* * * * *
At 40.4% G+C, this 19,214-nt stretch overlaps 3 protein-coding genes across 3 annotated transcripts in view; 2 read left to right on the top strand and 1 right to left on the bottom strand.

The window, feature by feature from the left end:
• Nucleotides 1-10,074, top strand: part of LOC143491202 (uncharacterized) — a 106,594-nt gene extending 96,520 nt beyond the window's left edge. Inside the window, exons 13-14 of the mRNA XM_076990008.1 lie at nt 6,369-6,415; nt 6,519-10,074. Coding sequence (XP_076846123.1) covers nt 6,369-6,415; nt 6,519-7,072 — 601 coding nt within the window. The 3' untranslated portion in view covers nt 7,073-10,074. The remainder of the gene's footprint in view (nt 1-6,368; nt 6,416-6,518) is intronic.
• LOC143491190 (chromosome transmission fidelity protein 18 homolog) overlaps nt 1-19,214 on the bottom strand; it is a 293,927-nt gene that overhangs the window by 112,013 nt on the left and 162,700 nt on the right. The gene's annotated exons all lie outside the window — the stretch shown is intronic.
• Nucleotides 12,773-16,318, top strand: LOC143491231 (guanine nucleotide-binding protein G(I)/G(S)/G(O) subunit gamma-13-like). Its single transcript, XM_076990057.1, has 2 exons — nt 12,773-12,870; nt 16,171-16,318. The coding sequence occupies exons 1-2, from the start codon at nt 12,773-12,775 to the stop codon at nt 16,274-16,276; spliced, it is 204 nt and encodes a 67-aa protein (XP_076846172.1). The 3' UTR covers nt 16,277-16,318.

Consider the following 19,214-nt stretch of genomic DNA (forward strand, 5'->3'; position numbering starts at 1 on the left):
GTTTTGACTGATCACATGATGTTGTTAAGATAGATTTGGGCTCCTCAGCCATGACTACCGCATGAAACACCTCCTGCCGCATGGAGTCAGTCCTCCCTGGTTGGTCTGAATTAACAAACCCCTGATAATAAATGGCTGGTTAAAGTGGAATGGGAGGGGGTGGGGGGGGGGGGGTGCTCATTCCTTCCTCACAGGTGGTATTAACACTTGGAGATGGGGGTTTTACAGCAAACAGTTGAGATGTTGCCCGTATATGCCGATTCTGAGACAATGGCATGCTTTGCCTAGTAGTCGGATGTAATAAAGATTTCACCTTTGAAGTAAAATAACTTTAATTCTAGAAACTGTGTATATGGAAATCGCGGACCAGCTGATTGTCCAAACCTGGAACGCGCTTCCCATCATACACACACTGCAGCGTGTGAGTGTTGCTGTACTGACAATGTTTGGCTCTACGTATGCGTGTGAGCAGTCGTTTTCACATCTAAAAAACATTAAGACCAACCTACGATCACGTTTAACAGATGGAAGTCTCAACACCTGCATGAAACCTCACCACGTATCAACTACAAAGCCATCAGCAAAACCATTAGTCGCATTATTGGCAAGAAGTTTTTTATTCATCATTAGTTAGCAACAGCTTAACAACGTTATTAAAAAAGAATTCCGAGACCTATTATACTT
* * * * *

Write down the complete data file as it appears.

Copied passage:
At 40.4% G+C, this 19,214-nt stretch overlaps 3 protein-coding genes across 3 annotated transcripts in view; 2 read left to right on the top strand and 1 right to left on the bottom strand.

The window, feature by feature from the left end:
• Nucleotides 1-10,074, top strand: part of LOC143491202 (uncharacterized) — a 106,594-nt gene extending 96,520 nt beyond the window's left edge. Inside the window, exons 13-14 of the mRNA XM_076990008.1 lie at nt 6,369-6,415; nt 6,519-10,074. Coding sequence (XP_076846123.1) covers nt 6,369-6,415; nt 6,519-7,072 — 601 coding nt within the window. The 3' untranslated portion in view covers nt 7,073-10,074. The remainder of the gene's footprint in view (nt 1-6,368; nt 6,416-6,518) is intronic.
• LOC143491190 (chromosome transmission fidelity protein 18 homolog) overlaps nt 1-19,214 on the bottom strand; it is a 293,927-nt gene that overhangs the window by 112,013 nt on the left and 162,700 nt on the right. The gene's annotated exons all lie outside the window — the stretch shown is intronic.
• Nucleotides 12,773-16,318, top strand: LOC143491231 (guanine nucleotide-binding protein G(I)/G(S)/G(O) subunit gamma-13-like). Its single transcript, XM_076990057.1, has 2 exons — nt 12,773-12,870; nt 16,171-16,318. The coding sequence occupies exons 1-2, from the start codon at nt 12,773-12,775 to the stop codon at nt 16,274-16,276; spliced, it is 204 nt and encodes a 67-aa protein (XP_076846172.1). The 3' UTR covers nt 16,277-16,318.

Consider the following 19,214-nt stretch of genomic DNA (forward strand, 5'->3'; position numbering starts at 1 on the left):
GTTTTGACTGATCACATGATGTTGTTAAGATAGATTTGGGCTCCTCAGCCATGACTACCGCATGAAACACCTCCTGCCGCATGGAGTCAGTCCTCCCTGGTTGGTCTGAATTAACAAACCCCTGATAATAAATGGCTGGTTAAAGTGGAATGGGAGGGGGTGGGGGGGGGGGGGTGCTCATTCCTTCCTCACAGGTGGTATTAACACTTGGAGATGGGGGTTTTACAGCAAACAGTTGAGATGTTGCCCGTATATGCCGATTCTGAGACAATGGCATGCTTTGCCTAGTAGTCGGATGTAATAAAGATTTCACCTTTGAAGTAAAATAACTTTAATTCTAGAAACTGTGTATATGGAAATCGCGGACCAGCTGATTGTCCAAACCTGGAACGCGCTTCCCATCATACACACACTGCAGCGTGTGAGTGTTGCTGTACTGACAATGTTTGGCTCTACGTATGCGTGTGAGCAGTCGTTTTCACATCTAAAAAACATTAAGACCAACCTACGATCACGTTTAACAGATGGAAGTCTCAACACCTGCATGAAACCTCACCACGTATCAACTACAAAGCCATCAGCAAAACCATTAGTCGCATTATTGGCAAGAAGTTTTTTATTCATCATTAGTTAGCAACAGCTTAACAACGTTATTAAAAAAGAATTCCGAGACCTATTATACTT